Lodal, who founded NSP when she was a sophomore at Yale, says President Obama's signing of the Edward M. Kennedy Serve America Act, which boosts national and community service, is a real boon to this generation.

KIRSTEN LODAL: This generation is highly entrepreneurial. They have high expectations for how it is that they're going to move mountains in the communities that they're serving. They're not interested in cheap, gray service or anything that might have that kind of trapping. They want to change the world.

BRIAN MARROQUIN: Growing up, my parents and even my extended family have always been really willing to help each other. And that's kind of given me some, again, inspiration to try and make an impact in other people's lives. And since I'm graduating, I think, you know, I want to come back and fill that in what they've done their whole lives, which is help each other out, pool our resources, and just get out of the situation together.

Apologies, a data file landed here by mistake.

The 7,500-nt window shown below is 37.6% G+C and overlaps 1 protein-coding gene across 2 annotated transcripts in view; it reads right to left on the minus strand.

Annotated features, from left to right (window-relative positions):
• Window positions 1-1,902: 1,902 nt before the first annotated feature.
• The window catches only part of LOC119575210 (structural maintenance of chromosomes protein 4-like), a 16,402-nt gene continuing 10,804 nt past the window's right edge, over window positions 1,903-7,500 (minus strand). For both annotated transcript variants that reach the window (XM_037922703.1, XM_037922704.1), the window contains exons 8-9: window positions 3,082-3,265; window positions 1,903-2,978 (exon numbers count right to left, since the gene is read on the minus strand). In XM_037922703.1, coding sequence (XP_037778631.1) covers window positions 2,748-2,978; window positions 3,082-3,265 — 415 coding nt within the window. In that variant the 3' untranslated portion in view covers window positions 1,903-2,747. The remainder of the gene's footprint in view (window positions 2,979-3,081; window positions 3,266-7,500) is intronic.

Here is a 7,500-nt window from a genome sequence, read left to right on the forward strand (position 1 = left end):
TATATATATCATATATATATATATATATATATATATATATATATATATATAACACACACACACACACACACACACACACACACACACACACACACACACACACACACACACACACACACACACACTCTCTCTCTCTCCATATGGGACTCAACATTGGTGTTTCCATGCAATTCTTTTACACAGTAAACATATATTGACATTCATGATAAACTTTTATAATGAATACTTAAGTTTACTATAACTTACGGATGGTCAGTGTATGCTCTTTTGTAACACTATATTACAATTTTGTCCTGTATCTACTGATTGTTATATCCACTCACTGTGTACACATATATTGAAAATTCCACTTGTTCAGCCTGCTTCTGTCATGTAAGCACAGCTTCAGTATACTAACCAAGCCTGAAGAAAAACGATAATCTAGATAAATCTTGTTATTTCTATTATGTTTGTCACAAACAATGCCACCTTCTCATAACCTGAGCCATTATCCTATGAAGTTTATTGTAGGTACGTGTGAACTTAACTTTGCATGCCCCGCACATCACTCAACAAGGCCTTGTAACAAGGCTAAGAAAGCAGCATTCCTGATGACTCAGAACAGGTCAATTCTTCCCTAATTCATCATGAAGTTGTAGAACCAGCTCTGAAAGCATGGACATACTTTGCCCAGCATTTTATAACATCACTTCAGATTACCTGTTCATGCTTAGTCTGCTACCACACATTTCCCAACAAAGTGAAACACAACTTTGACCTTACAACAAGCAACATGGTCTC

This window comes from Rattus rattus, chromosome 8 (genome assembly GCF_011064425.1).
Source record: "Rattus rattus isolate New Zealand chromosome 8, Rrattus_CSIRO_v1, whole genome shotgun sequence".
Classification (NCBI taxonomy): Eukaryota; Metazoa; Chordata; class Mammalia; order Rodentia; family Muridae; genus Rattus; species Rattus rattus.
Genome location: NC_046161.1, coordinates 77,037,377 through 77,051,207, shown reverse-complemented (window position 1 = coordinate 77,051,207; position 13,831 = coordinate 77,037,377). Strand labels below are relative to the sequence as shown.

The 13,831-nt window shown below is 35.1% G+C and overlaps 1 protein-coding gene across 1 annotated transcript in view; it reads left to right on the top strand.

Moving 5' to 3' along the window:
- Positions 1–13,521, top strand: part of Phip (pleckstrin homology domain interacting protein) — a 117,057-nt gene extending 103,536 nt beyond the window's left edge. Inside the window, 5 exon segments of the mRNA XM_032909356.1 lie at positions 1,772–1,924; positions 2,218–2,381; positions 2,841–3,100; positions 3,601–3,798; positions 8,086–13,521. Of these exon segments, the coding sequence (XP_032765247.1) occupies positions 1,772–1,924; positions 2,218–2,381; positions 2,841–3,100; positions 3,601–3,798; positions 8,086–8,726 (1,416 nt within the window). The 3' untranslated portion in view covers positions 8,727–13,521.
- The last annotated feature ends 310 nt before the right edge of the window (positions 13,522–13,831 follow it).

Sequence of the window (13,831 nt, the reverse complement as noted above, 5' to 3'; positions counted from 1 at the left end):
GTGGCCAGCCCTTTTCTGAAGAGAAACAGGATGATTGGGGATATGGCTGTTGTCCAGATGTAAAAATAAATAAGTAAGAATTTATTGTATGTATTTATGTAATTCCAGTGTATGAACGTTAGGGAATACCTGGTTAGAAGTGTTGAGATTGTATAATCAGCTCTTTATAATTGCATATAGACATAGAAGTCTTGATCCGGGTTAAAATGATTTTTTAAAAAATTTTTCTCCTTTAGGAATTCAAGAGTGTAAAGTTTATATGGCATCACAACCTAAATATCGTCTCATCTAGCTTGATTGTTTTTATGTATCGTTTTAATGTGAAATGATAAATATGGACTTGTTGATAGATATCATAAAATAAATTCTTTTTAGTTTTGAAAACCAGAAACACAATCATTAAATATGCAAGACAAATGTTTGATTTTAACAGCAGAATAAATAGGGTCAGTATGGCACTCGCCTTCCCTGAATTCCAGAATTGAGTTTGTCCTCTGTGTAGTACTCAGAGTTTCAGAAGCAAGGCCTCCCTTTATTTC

JUDY WOODRUFF: And now, Marroquin and his parents are looking for a two-bedroom apartment in Northern Virginia. He comes with $20,000 of debt from college, but, as an AmeriCorps volunteer with NSP, he will get health care coverage and be able to defer payment of some of his loans. At the end of his service, he'll receive additional money for education.

At a recent get-together in Richmond, Marroquin and his fellow volunteers celebrated their year of service. And now, with his family documenting it, Marroquin prepares to transition from a star student to the front lines of the civic generation.

JIM LEHRER: Judy's reports are a partnership with National Public Radio's "Morning Edition." The final pieces in the series will air next Monday on NPR, as well as here on the NewsHour.